Air India to get 6 more Boeing Dreamliners by next year
US aircraft maker Boeing will deliver two Dreamliners to Air India this year and four more next year to complete the airline's order of 27 of these aircraft, even as the national carrier grapples with glitches in its fleet of 787-800 planes.
New Delhi: US aircraft maker Boeing will deliver two Dreamliners to Air India this year and four more next year to complete the airline's order of 27 of these aircraft, even as the national carrier grapples with glitches in its fleet of 787-800 planes.
Once described as a "game-changer," Air India was one of the launch customers of the Boeing 787-800s and had started inducting them in its fleet about four years ago.
Since then, the airline has been facing a series of technical glitches and other malfunction issues with regard to the Dreamliner fleet.
Boeing's Senior Vice President Sales (Asia Pacific and India) Dinesh Keskar said two Dreamliners would be delivered this year.
"The delivery of Dreamliners start in November this year ... It (delivery) is on schedule. First plane in November and the next in December. Four more in 2017," he told PTI in an interview.
Air India currently has 21 Boeing 787-800s in the fleet. It has not taken delivery of these planes since May 2015. In January 2006, it had placed orders for 68 Boeing aircraft, including 27 Dreamliners and 41 B-777s and B-737-800s.
Occasional glitches have forced Air India to ground these planes multiple times, causing long flight delays and significant loss of revenue.
Playing down instances of operational woes faced by some planes, Keskar asserted there was no delay in the delivery schedule for Air India.
"You don't hear about it. So they have been taken care of. The aeroplane (Dreamliner) has stabilised. That is the thing now," Keskar said.
On whether Boeing was in discussions with no-frills airline SpiceJet for plane orders, Keskar indicated they were in talks.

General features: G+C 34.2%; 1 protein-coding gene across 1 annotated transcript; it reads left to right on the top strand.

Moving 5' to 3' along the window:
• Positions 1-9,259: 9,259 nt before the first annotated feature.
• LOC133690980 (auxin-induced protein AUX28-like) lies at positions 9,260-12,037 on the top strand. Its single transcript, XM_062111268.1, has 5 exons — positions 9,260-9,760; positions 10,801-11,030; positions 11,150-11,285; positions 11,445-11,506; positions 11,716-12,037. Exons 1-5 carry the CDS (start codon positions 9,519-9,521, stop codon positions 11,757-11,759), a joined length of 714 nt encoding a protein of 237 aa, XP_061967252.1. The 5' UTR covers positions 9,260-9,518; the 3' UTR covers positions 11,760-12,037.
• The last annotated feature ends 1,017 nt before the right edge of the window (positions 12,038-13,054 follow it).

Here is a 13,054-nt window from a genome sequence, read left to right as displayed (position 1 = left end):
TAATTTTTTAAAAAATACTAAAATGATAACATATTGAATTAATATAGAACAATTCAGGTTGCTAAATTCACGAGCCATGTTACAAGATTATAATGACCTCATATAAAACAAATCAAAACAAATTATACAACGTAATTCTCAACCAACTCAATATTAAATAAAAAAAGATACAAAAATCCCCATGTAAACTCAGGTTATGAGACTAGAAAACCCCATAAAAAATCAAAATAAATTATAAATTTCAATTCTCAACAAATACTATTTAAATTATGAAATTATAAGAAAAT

"The answer is very simple. They have already ordered Boeing 737 MAX planes. They have been operating Boeing planes from day one. All they are looking at now is what kind of price Boeing will offer or what benefits Airbus will offer. When the time is right, they will make their decision," he said.
B-737 MAX is a narrow-body, single-aisle jetliner series being developed by Boeing as a successor to the B-737 Next Generation series. It is scheduled for first delivery in 2017.
Air India, Jet Airways and SpiceJet have Boeing planes in their fleet.
Bullish on the Indian aviation market, the US aircraft maker has projected India to see a demand for 1,850 new aircraft worth USD 265 billion over the next 20 years.
As per its annual Current Market Outlook for India, single-aisle airplanes like the next-generation 737 and 737 MAX would make up for the largest share of new deliveries, pegged at 1,560 planes.
Keskar said that break-even fares were coming down due to fall in fuel prices.
"It is good for the industry as long as you are profitable. Everything is good as long as you are profitable. The moment you go into losses, it is not good.
"What is happening today is that the break-even fare is coming down because fuel prices are going down. Break-even fare has come down considerably by 39 percent over the years" because of low costs due to cheaper oil, he said.
Keskar said that benefits of lower fuel prices were being passed on to people and "as long as airlines do that and make money, it is a good thing for the industry."
"More people will fly if the fare is low. That is why we are growing... It may not be a sustainable strategy but again if fares go up by 2 or 3 percent and fuel price goes up by 2 and 3 percent, that can be sustainable," he noted.
As per Boeing, fuel prices, the exchange rate, and load factor continue to drive airline operating costs and profitability.
The Boeing Senior Vice President Sales said the new civil aviation policy had many growth-oriented aspects, including regional connectivity scheme and the decision to replace 5/20 overseas flying norm with 0/20 rule.
Domestic carriers that have at least 20 planes can now fly abroad while earlier they were also required to have five years of operational experience to operate overseas flights.